Feds Boost Privacy Protections for Medical Records
The privacy protections guarding the care and handling of your medical records just got stronger… a lot stronger.
The new rules bolster prohibitions against use of a patient’s medical records without consent for marketing communications; extend federal privacy and security protections to contractors (and subcontractors) of doctors, hospitals and insurers; improved your right to be notified when your medical records are lost, stolen or otherwise compromised; and clarifies your right to receive a copy of your medical records when you ask for it.
The new protections stem from the long-awaited final regulations to implement most of the improvements to federal health privacy protections enacted by Congress in the HITECH provisions of the 2009 economic stimulus legislation.
CDT is elated with the release of the regulations, despite a two and half year delay. We submitted comments on the proposed regulations, which were issued in July 2010. The final regulations adopt many of the approaches we’ve recommended.
New Rule Highlights
Over the coming weeks, CDT will be publishing in-depth analyses of selected topics in the regulations, but here are highlights of the more noteworthy changes:
- Under the old rules, if your medical records were lost or stolen or somehow compromised, those responsible for the security of your records didn’t have to notify you unless there was a “significant risk” you would be “harmed” by the incident. Under the new rule, individuals will have the right to be notified of security breaches of unencrypted health information unless there is a low probability that the information was “compromised.” Subjective judgments are no longer part of the calculation when deciding whether or not to notify patients.
- Under existing HIPAA regulations, health data can be used without patient consent for marketing communications urging them to use a particular product or service. Under the new regulations, patients must first approve the use of their data for marketing communications if the maker of the product or service pays for that sales pitch. This is an important privacy protection, aimed specifically at addressing patient concerns about their personal health information being used for marketing without their consent.A 2006 survey conducted for the Markle Foundation found that 77% of people were very concerned about use of their medical information for marketing purposes. However, information gleaned from health records about any medication a patient is using can be used for subsidized marketing purposes as long as the payment for the communication is reasonable and does not generate a profit for the sender. In addition, face-to-face communications to patients about products and services are not considered marketing under long-standing HIPAA provisions.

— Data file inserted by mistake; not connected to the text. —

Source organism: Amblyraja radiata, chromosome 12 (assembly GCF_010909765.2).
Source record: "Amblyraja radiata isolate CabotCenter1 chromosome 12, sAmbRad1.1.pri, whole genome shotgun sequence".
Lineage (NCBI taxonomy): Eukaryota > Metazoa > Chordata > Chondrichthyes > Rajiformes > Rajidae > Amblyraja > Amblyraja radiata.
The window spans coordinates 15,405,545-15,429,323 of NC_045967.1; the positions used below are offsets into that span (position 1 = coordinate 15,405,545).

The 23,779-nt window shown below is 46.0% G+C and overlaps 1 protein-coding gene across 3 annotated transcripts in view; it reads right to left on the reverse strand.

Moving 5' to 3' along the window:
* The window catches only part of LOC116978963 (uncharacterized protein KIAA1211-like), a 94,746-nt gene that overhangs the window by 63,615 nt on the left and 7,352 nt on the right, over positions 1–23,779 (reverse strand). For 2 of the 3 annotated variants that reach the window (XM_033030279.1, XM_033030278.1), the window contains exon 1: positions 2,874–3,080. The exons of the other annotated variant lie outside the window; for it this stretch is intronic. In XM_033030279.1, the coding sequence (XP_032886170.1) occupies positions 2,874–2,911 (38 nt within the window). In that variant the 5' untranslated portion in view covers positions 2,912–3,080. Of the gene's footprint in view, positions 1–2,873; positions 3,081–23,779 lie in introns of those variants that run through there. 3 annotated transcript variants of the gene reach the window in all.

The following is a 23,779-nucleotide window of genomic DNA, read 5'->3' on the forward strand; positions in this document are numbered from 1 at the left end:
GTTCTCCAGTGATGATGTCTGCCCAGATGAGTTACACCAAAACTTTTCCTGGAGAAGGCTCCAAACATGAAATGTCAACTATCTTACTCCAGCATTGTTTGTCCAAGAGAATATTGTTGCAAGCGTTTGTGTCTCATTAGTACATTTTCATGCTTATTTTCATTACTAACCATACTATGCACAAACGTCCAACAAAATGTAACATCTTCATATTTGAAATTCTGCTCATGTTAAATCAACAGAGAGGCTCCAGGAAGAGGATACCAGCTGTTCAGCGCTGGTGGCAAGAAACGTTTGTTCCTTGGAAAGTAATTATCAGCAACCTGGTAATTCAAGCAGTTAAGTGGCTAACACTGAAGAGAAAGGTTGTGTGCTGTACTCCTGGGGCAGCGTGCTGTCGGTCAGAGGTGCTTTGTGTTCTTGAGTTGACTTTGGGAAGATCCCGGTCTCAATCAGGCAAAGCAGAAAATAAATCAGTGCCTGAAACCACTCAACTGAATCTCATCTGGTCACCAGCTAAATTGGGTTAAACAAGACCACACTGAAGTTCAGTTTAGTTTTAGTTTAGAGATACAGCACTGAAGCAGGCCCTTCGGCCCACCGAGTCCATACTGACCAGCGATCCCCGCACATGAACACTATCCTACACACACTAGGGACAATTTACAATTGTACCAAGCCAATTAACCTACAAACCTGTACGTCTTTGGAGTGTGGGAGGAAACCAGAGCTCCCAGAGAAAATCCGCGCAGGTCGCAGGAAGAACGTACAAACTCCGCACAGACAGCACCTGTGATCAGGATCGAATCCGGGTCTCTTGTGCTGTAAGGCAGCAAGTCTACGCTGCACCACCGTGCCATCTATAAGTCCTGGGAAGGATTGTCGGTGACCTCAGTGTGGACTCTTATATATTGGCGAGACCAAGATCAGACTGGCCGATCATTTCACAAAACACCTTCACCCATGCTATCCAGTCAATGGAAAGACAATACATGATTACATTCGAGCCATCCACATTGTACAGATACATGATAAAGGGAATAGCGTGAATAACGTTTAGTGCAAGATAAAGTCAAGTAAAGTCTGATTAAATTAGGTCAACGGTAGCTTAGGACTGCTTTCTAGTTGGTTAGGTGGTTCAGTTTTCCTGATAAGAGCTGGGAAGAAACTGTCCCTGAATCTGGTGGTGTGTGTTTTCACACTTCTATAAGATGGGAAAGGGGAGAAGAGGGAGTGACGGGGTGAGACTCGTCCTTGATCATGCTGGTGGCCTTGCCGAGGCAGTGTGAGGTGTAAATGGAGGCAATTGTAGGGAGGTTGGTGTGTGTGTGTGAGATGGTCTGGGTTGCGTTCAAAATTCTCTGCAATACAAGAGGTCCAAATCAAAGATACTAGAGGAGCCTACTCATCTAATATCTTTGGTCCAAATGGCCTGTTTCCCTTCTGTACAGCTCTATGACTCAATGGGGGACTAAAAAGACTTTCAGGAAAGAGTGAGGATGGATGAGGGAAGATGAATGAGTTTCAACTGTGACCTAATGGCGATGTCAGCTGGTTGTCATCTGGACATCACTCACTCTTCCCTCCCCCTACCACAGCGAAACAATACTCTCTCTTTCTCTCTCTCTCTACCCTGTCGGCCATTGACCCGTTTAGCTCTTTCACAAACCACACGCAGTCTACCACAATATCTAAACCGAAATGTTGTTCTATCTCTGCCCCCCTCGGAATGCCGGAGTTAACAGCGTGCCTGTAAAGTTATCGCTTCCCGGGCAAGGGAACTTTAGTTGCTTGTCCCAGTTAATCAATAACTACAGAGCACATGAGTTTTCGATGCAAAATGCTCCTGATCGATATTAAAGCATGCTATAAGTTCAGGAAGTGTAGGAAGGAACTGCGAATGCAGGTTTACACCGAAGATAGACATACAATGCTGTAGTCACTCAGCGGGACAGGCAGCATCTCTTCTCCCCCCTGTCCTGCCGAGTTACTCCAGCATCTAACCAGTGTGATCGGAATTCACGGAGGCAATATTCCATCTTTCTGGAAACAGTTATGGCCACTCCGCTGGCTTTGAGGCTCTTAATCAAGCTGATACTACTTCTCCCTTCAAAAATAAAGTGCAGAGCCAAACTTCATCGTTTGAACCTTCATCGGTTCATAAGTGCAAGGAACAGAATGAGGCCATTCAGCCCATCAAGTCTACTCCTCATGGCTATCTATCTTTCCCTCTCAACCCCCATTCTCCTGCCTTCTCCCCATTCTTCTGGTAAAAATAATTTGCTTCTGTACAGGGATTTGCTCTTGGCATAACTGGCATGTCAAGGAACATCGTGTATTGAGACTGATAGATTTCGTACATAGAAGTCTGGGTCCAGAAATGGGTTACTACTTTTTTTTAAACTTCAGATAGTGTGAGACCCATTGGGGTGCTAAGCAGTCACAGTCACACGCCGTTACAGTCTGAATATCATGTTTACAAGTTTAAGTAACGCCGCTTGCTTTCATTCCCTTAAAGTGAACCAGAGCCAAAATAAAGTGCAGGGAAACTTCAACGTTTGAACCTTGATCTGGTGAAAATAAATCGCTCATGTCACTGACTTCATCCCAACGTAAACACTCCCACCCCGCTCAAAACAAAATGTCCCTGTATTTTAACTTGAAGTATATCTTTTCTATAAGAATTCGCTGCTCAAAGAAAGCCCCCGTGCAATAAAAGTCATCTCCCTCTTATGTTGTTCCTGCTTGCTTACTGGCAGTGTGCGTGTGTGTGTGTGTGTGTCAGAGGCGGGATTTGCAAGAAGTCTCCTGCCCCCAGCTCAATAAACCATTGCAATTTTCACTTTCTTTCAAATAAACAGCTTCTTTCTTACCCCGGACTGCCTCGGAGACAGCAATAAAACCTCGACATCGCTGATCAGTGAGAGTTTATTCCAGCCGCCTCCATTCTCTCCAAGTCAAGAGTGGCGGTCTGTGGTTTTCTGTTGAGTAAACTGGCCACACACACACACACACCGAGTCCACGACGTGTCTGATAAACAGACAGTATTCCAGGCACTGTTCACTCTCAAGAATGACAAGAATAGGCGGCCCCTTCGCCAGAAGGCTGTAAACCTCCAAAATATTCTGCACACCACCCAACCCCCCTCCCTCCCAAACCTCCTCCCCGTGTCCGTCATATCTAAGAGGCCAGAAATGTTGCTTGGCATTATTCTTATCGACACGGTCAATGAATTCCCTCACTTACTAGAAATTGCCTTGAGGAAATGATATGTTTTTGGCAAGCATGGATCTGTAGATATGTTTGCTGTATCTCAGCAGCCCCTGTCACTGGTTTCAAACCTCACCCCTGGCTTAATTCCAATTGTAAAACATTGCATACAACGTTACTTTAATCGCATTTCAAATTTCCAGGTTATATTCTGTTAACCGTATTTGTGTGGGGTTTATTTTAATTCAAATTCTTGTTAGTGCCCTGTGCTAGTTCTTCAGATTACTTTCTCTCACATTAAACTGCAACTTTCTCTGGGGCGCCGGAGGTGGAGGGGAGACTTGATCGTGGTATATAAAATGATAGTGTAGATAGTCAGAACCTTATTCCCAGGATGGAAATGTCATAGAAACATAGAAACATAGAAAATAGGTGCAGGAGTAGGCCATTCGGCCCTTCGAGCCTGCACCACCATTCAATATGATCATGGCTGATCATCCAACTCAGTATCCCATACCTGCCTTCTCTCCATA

- HIPAA doesn’t protect all health data, but its scope of coverage was expanded by HITECH – and the final rules put that expansion into effect. Individuals or persons who handle patient health information in order to perform services for an entity covered by HIPAA (doctors, hospitals, health plans) are also now accountable for complying with the HIPAA Privacy and Security Rules – and this accountability extends to any subcontractors that access data to help perform those services.
- The final rule clarified patients’ rights to receive an electronic copy of their health data, and to have that copy sent, at their request, somewhere else, for example, to a doctor, a caregiver, or a personal health record or mobile health app. The rule also clarified that patients have the right to receive electronic copies by insecure e-mail. Unfortunately, the final rule still allows entities covered by HIPAA to take up to 60 days to provide patients with requested records; however, the rule does encourage faster response when feasible.
The final rules are effective March 26, 2013; entities covered by the rule have another 180 days to comply with most provisions.
This final rule implements most of the HITECH provisions related to privacy and security; however, there are further rulemakings on the horizon. The final rule to implement changes to rules giving patients greater transparency about disclosures from electronic medical records is still in process. In addition, HHS has yet to propose rules to implement the HITECH requirement that patients have the ability to receive a percentage of penalties or monetary settlements due to violations of HIPAA rules.
HHS has two other important privacy reports in the pipeline. One looks at the privacy protections for personal health records not covered by HIPAA. The second report mandates guidance on how medical record holders can ensure they are collecting, using, and disclosing only the minimum necessary amount of health data appropriate to the task at hand.
But today, we celebrate this milestone and the substantial improvements to health privacy and security contained in these rules.